I agree on the aperture, keep it 5.6 or above. Maybe even 6.3 or 8 depending on how close you are. The closer you are to the subject, the higher the number needs to be.I see!
Your best option might be to use a 70-200 or a 135 prime and get further back from them while also keeping them far in front of the background so it will blur. The distance would also help diffuse the fill light from the camera. Unfortunately, the 430 might struggle with distance over 8-10 feet, esp if you used a diffuser. If you are far enough away from them, the diffuser would not be necessary.
Get a friend and go practice at that venue at the same time of day. Test different ideas, lenses, flash setups, etc. Let us know what you decide and how it goes!! Relax and have fun!
Do you really think fill flash is necessary? I would think you would want to shoot at F2.8 for the best blurred out background, but I guess not. I will experiment with 2.8-8 when I shoot this friday. I also have a 70-300 Tamron which already has those apertures you guys suggest...
You won't be able to shoot at f/2.8 because your long lens can't do it
. Edit: Whoops! Sorry! I mixed up which lens you have. (And a long lens that could would likely be the 70-200 f/2.8, which is worth more than all your equipment combined.) And assuming you rented a faster long lens, there will be too much light in the daytime to be able to use f/2.8 unless you used a ND filter. Even at ISO 100 you will likely not have a fast enough shutter to allow f/2.8. And even if you did, one of your subjects would be out of focus. Trust me, you probably don't want to go below f/5.6. You can blur the background with distance behind the subject at f/5.6 but you can't get multiple faces and prom dresses in sharp focus at f/2.8
.Yes, fill flash will be necessary
. Otherwise you will have undesirable shadows in the faces, esp if you have backlight or a bright background. Discussing lighting techniques for this is a whole other discussion and it doesn't sound like you have the equipment anyway. In this case, with your limited equipment, ETTL is your friend and it will be easier to tweak/adjust the highlights later in LR with possibly a little too much light vs too little/more shadows in the faces.There are several levels of challenge on shoots like this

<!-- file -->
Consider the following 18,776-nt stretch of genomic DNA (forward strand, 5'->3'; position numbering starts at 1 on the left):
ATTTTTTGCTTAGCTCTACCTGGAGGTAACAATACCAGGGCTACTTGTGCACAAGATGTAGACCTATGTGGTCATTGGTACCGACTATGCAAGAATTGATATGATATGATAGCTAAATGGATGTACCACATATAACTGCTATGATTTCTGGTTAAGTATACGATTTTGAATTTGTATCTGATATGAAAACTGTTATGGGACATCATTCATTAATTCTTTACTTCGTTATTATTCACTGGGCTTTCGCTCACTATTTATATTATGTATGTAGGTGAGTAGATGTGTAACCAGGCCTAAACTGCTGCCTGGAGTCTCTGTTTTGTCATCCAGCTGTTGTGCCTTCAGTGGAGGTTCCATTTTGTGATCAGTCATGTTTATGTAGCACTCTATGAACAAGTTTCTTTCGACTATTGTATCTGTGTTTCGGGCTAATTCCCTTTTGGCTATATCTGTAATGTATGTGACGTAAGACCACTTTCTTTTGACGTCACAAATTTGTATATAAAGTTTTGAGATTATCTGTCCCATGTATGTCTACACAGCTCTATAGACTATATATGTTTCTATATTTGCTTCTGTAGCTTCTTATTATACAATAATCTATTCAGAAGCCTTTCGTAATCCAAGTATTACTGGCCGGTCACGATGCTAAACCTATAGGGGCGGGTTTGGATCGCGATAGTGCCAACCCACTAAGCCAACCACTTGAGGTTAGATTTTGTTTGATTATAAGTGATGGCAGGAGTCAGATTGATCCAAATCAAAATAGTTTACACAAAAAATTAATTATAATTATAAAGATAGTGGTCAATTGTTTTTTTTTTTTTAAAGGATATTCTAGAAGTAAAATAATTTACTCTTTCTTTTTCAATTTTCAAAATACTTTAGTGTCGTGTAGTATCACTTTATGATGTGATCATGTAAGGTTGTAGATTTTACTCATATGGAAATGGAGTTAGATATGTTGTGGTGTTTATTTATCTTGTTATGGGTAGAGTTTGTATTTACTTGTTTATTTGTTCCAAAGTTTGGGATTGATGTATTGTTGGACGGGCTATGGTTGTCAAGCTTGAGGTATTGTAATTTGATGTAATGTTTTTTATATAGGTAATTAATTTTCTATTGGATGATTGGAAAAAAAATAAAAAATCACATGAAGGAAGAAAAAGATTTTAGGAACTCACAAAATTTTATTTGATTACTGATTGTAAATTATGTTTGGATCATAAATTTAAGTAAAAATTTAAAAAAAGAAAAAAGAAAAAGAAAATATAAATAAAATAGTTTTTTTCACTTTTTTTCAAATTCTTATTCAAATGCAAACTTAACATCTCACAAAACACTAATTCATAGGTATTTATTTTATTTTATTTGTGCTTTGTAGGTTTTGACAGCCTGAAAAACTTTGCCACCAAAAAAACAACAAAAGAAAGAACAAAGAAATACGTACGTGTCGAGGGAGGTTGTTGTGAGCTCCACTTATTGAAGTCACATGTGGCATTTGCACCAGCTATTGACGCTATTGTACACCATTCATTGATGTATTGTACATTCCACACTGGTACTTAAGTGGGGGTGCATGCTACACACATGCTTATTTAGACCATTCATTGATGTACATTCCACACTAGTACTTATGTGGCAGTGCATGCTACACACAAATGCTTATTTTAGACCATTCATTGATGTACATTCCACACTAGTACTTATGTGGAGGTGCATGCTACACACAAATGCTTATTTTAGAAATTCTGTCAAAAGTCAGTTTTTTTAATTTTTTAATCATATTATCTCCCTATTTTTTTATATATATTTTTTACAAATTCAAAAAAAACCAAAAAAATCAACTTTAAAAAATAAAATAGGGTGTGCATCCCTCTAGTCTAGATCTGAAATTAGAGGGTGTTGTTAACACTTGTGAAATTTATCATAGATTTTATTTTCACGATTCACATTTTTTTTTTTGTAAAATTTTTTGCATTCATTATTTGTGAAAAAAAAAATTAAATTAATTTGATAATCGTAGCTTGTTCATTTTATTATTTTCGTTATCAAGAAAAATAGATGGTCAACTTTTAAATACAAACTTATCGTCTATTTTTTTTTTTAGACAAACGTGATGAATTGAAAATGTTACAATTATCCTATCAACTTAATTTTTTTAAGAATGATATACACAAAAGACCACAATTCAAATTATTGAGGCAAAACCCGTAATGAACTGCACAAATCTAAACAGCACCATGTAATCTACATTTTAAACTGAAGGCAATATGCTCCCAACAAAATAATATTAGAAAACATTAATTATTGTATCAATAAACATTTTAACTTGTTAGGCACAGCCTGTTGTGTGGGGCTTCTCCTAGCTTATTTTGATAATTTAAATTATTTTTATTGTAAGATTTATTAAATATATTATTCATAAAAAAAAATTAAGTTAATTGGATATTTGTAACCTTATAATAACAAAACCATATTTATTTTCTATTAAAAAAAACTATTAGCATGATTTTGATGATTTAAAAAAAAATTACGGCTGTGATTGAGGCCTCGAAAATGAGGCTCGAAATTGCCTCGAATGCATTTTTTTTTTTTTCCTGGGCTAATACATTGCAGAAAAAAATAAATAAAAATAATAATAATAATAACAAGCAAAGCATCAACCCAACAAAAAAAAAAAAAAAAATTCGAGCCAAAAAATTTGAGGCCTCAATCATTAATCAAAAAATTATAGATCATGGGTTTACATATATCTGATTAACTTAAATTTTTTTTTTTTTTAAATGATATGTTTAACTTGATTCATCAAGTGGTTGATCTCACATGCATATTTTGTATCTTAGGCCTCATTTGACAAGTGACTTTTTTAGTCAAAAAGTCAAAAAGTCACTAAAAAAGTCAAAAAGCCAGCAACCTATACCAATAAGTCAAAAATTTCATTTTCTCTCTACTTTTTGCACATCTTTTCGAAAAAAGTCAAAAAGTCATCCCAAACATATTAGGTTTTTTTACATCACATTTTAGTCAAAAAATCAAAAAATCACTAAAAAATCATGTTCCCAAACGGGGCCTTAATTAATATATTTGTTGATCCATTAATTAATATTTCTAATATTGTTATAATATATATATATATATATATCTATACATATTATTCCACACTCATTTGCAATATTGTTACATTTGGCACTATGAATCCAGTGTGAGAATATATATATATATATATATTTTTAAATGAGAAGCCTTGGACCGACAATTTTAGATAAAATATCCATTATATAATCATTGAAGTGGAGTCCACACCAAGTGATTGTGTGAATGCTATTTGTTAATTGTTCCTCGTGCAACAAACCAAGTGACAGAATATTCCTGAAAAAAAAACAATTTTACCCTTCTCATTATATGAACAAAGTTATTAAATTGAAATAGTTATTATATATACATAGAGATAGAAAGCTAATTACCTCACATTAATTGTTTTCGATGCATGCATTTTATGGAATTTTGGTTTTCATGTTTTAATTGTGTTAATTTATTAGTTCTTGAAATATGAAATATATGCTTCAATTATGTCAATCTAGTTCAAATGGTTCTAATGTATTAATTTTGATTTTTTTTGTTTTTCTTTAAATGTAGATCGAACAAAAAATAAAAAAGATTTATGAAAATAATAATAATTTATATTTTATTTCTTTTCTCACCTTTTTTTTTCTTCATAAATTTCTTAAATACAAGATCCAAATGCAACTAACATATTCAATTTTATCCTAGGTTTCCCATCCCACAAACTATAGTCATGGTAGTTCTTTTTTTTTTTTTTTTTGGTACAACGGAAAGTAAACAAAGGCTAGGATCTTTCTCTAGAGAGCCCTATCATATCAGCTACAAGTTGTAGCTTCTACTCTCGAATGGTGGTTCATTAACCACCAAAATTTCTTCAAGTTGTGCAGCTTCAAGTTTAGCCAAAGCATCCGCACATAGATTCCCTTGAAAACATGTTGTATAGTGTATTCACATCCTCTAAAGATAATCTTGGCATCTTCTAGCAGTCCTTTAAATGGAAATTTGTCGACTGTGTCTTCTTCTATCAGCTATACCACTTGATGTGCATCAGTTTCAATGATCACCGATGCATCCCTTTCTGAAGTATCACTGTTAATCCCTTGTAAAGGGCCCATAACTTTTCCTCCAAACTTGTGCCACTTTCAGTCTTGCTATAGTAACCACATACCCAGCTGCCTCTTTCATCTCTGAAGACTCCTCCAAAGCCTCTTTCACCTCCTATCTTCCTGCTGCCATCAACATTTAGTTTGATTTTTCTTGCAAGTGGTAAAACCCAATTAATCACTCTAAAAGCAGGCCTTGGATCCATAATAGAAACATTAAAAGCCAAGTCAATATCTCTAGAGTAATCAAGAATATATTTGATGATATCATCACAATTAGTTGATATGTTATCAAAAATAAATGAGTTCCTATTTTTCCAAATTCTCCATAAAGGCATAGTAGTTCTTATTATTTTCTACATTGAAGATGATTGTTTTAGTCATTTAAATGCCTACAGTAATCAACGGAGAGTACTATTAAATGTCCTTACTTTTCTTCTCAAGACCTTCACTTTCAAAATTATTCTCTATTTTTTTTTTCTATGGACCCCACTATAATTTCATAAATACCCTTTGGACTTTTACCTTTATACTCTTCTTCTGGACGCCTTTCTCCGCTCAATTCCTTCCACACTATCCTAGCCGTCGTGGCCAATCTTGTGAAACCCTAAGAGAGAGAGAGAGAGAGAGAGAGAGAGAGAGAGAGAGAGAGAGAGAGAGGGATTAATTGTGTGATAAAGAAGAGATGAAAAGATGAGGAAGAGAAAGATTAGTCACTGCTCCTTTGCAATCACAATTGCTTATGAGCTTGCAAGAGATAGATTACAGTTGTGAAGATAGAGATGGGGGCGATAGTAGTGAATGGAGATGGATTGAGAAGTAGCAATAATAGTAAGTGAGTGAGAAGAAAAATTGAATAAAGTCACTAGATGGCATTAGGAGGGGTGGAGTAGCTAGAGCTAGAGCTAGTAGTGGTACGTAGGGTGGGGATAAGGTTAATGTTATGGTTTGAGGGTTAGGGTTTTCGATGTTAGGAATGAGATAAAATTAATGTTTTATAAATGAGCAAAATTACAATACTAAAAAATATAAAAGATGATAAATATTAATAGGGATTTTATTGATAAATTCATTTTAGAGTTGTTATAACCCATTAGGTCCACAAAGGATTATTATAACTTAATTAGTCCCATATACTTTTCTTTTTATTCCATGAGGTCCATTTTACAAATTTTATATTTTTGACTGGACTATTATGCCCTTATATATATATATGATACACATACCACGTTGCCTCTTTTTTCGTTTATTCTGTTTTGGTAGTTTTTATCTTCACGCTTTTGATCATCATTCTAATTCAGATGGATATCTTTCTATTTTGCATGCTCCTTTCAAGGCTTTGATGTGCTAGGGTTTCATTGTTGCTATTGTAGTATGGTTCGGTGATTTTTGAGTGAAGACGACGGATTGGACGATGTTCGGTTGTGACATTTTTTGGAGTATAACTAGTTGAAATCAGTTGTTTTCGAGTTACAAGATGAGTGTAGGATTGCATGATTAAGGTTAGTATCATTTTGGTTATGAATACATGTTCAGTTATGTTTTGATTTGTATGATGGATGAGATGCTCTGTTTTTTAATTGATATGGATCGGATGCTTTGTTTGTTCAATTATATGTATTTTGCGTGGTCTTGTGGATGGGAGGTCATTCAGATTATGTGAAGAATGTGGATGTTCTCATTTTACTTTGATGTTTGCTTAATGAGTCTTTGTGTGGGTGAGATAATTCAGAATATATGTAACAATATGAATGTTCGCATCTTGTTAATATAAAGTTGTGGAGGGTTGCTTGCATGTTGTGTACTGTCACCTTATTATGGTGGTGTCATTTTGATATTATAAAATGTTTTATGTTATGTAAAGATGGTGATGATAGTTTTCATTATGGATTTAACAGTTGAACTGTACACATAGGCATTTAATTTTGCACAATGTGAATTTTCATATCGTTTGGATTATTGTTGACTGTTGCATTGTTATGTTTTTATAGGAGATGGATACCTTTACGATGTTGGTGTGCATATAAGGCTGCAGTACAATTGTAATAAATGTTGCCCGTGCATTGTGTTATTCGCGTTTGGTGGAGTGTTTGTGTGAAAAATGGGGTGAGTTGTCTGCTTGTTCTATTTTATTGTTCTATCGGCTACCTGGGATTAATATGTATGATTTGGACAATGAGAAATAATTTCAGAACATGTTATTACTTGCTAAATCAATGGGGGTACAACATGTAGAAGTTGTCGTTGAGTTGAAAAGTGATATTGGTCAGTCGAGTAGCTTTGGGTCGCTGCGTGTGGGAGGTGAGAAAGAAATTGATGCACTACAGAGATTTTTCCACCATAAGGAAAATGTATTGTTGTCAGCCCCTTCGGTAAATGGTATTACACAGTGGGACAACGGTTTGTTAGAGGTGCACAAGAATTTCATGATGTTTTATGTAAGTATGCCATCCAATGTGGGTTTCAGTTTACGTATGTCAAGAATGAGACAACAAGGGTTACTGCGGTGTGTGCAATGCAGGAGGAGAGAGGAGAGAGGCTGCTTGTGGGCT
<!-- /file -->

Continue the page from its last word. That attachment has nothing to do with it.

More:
. Focus, DOF, background, lighting, posing and people management. Practicing with someone (or several someones) ahead of time would be of great benefit. Rehearse the entire thing at the same time of day so the light will be the same
. Set up your equipment, pose your subjects, focus, camera settings, people herding, talking to the subjects and finally examine the images in LR and see what needs to be tweaked and what needs to be adjusted in camera.I would seriously recommend that you get LR 5 to correct and improve the images
. You will no doubt have shadow, white balance, shadow, contrast challenges that you will want to improve (and learn from) after the fact.Most of what I'm saying here is basic stuff
. There are many other CR members here with way more portrait experience than I have that could probably offer more experienced advice and suggestions
.But in this case, I think you need to follow the KISS principle and not add any more equipment or techniques than you can handle
.Everyone here at CR are glad to help and know the stress and concern a photographer faces. The best way to achieve success is NOT spending a lot of money, it's PRACTICE!!!